Report: Aspen High School SRO would take lie detector test, but not meet superiors over cash gift | AspenTimes.com
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Report: Aspen High School SRO would take lie detector test, but not meet superiors over cash gift

The following story has been edited to reflect that the Pitkin County Sheriff’s Office determined that Paul Hufnagle was no longer an employee due to his job abandonment.

A former Aspen High School resource officer who wouldn’t meet with his superiors about a $400 cash gift he accepted said in a text that “I would rather go out on the bridge and talk two kids off from jumping then come in there and be subject to another interrogation.”

That and other details are part of an internal investigation report the Pitkin County Sheriff’s Office released Friday to The Aspen Times following the newspaper’s open records request for information regarding Sheriff Joe DiSalvo’s decision to cut ties with Paul Hufnagle, an SRO at the high school for 12 years, in December.

Hufnagle was considered to have abandoned his job for his failure to meet with the Sheriff’s Office about the cash gift, as well as his lack of communications about his job status, according to the report.

Known as “Huff” in school circles, he had taught a street-law course at AHS and was a fixture at youth activities, from athletic events to graduation festivities. Some readers have written letters to the newspapers in defense of Hufnagle, who had a reputation for establishing trusting relationships with students, parents and teachers in his SRO role.

“He is able to build strong relationships with kids and adults in the schools,” said a letter to the editor published Dec. 16. “I am a better person for having had him in my life, and other people are as well.”

Yet Hufnagle’s higher-ups believed he lied to them when they confronted him with questions about the gift, which came to their attention after Deputy Monique Merritt, also an SRO at the high school, received an envelope with $400 cash from AHS front-office staff Dec. 3. Merritt told her superiors she returned the envelope to the front office because she could not accept the cash gift.

Teachers and staff also received the same amount in payments last fall from a “parent association that supports the school and its staff,” according to another report from Sheriff’s Capt. Jesse Steindler, who led the Hufnagle investigation.

For law-enforcement authorities, however, such gifts are forbidden under the Colorado Gift Law, which precludes government employees from accepting anything having more than $65 in value during the calendar year. The law defines a government employee as “any employee, including independent contractors, of the state executive branch, the state legislative branch, a state agency, a public institution of higher education, or any local government, except a member of the general assembly or a public officer.”

Steindler’s report said he spoke to Hufnagle about the gift Dec. 3, during which time Hufnagle said he had received an envelope from the AHS front office, but he did not open it or know what was in it.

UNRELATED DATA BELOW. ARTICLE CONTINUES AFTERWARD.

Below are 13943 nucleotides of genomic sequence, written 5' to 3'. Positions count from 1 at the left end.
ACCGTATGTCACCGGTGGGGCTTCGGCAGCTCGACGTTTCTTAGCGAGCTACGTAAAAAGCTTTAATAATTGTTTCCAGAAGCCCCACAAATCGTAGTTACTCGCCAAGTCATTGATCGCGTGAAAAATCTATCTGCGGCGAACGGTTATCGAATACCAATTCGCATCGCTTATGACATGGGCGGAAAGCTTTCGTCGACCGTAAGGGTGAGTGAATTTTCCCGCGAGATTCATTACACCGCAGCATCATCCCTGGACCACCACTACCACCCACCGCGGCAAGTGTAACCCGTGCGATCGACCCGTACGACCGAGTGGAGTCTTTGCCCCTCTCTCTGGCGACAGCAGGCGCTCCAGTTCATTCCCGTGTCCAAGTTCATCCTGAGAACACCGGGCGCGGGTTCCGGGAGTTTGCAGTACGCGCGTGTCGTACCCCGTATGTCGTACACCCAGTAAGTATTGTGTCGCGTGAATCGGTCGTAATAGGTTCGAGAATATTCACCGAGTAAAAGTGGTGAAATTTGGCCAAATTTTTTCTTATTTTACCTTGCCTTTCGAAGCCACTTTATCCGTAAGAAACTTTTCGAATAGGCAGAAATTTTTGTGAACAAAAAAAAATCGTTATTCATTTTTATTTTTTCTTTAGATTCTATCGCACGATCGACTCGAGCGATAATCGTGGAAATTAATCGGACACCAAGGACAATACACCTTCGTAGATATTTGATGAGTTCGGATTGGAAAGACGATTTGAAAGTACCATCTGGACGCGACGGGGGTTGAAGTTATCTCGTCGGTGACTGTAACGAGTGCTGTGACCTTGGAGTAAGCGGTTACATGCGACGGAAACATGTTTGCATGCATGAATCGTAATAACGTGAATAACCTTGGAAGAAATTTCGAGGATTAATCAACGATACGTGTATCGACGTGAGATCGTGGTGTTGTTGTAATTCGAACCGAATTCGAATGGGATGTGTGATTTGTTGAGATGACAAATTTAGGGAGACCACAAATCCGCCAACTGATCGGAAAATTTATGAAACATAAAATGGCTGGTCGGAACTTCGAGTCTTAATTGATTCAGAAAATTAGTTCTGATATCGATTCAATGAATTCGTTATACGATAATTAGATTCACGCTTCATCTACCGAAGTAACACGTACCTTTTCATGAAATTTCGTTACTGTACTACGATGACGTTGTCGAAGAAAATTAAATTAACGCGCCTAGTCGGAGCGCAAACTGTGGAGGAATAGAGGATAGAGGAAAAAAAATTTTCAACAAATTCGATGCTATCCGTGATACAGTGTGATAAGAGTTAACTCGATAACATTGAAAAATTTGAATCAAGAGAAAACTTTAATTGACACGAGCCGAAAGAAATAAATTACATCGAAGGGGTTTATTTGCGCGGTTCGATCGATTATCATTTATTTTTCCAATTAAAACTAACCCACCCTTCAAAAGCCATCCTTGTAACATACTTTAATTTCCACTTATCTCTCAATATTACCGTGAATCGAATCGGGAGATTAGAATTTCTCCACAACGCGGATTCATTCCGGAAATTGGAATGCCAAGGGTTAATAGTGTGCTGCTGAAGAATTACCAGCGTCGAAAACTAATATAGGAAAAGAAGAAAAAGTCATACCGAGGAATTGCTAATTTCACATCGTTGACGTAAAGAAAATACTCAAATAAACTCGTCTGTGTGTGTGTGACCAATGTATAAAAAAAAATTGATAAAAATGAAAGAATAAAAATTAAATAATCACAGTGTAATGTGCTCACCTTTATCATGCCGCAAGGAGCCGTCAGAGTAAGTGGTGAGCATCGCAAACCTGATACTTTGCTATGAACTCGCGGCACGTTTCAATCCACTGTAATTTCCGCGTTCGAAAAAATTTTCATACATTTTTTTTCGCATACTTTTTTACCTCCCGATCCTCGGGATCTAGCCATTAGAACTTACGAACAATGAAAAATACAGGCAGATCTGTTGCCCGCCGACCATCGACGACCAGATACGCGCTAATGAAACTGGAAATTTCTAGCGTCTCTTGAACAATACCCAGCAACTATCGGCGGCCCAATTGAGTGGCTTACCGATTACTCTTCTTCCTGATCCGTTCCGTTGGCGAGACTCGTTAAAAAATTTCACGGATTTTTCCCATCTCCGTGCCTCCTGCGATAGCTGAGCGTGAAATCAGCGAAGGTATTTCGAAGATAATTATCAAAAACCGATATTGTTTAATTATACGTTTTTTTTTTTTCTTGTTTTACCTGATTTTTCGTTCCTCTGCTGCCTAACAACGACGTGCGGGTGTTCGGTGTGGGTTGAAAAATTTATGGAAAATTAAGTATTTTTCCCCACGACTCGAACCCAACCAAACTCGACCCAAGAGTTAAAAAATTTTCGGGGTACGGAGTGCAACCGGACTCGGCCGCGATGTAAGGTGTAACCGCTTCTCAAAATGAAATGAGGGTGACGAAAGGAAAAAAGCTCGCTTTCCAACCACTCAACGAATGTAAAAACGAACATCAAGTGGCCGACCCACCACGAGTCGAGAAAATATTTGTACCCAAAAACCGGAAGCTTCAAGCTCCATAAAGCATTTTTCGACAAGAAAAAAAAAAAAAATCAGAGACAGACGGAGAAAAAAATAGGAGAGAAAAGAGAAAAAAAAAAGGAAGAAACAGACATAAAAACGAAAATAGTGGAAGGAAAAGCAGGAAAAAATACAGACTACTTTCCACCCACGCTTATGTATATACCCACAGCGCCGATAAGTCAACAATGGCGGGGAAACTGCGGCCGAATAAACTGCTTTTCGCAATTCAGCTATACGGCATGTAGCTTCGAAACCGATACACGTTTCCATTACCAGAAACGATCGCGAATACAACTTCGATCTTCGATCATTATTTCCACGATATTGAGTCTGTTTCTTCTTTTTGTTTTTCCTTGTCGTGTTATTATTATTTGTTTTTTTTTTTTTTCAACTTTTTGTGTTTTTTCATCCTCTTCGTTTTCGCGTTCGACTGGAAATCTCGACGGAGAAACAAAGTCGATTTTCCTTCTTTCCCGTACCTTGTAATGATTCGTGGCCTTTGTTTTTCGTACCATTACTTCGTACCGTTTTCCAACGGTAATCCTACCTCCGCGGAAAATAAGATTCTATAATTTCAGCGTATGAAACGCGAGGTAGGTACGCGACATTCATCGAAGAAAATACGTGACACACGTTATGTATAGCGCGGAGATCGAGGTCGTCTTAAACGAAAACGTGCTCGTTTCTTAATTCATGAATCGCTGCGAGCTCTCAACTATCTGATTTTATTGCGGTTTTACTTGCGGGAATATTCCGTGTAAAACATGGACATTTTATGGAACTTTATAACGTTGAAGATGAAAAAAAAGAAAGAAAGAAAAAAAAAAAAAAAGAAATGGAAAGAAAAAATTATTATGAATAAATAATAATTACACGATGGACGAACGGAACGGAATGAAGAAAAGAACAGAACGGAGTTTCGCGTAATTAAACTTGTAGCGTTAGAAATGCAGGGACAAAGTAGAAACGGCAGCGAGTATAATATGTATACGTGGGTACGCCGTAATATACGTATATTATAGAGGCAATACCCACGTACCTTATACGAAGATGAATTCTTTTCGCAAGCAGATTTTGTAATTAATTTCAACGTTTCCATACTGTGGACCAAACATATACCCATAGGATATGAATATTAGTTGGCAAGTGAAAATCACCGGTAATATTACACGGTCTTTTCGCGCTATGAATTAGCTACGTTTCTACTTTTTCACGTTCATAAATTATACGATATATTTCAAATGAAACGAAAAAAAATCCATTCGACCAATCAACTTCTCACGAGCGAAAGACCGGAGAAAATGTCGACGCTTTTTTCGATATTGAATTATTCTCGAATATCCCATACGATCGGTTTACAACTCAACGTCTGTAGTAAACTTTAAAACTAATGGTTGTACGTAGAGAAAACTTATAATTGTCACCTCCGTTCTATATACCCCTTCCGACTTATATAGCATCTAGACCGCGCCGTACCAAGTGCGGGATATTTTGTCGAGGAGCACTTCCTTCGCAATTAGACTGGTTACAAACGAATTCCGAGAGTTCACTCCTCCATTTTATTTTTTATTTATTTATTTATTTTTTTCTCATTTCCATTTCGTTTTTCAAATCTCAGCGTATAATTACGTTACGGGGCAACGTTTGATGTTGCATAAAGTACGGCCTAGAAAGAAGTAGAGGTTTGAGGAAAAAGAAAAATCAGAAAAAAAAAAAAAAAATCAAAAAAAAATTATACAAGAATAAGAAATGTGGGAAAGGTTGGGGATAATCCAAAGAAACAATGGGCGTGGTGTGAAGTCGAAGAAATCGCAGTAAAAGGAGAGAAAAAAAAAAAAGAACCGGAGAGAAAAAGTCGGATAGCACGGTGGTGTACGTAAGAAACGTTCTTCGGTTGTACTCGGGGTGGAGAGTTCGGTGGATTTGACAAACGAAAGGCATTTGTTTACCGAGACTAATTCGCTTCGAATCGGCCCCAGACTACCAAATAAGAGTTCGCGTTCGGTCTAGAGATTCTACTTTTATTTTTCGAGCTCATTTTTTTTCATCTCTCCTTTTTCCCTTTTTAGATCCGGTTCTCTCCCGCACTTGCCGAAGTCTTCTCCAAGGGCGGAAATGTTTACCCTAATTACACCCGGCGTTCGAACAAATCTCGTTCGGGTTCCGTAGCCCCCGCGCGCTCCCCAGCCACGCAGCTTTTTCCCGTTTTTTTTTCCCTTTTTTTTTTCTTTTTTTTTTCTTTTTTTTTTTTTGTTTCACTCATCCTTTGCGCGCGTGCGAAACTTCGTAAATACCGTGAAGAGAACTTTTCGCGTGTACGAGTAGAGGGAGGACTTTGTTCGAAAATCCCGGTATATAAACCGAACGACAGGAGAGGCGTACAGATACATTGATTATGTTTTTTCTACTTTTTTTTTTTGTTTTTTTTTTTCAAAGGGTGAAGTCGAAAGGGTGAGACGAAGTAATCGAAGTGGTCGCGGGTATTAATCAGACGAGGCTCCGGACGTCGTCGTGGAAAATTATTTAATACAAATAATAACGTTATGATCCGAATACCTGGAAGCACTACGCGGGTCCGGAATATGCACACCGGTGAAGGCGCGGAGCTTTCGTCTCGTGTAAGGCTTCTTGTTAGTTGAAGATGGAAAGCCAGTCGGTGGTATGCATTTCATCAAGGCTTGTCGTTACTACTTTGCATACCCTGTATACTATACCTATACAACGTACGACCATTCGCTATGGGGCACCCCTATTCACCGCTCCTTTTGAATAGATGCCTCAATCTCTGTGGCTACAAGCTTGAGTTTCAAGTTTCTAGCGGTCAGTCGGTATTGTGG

Hufnagle went on to tell Steindler that he gave the envelope to the Snowmass Chapel; however, Steindler said the chapel staff said it received neither an anonymous donation nor one from Hufnagle.

Seeking more clarification, Steindler called Hufnagle again Dec. 3, and was told that the envelope was actually put in a drop-box at an Oct. 17 memorial service in Snowmass, Steindler’s report said.

The cash gifts, however, were not distributed to AHS staff until beginning Oct. 24 at a teacher appreciation breakfast, the report said. Hufnagle picked up his payment either Oct. 28 or Oct. 29, Steindler’s report said, basing that information on his interviews with school staff.

On Dec. 4, Steindler texted Hufnagle about meeting with him and Ryan. Hufnagle agreed to the meeting, but about 30 minutes after it had been scheduled — with Hufnagle not to be found — Steindler received a text from him saying, in part, that “I can’t put myself through that again. I felt like I was poked and prodded by a proctologist and it is just not something that I want to do. I would rather go out on the bridge and talk two kids off from jumping then come in there and be subject to another interrogation.”

His text added that “I would rather go to (the Colorado Bureau of Investigation) and take a lie detector test. And I get the feeling I should not come there without an attorney. Thanks for all you’ve done trying to hold that department together.”

Merritt also reported that Hufnagle walked off the job Dec. 4, leading DiSalvo to place him on administrative leave.

It was not until a Dec. 9 text reply from Hufnagle to Ryan that the parties communicated again about the issue, with Hufnagle expressing frustration the Sheriff’s Office had cut off his means of professional communication — work email and cellphone — while he was placed on administrative leave.

Ryan’s text concerned what steps to take with Hufnagle’s employment. Hufnagle’s reply text, however, indicated he believed his job status was no longer in question.

“Hi I’m doing great. I think you answered that next steps thing by shutting me out of everything. That sends a real loud message. Thanks. Huff”

Huffnagle said Sunday he would possibly talk publicly about the matter, but family matters Monday prevented him from speaking about the issue.

rcarroll@aspentimes.com


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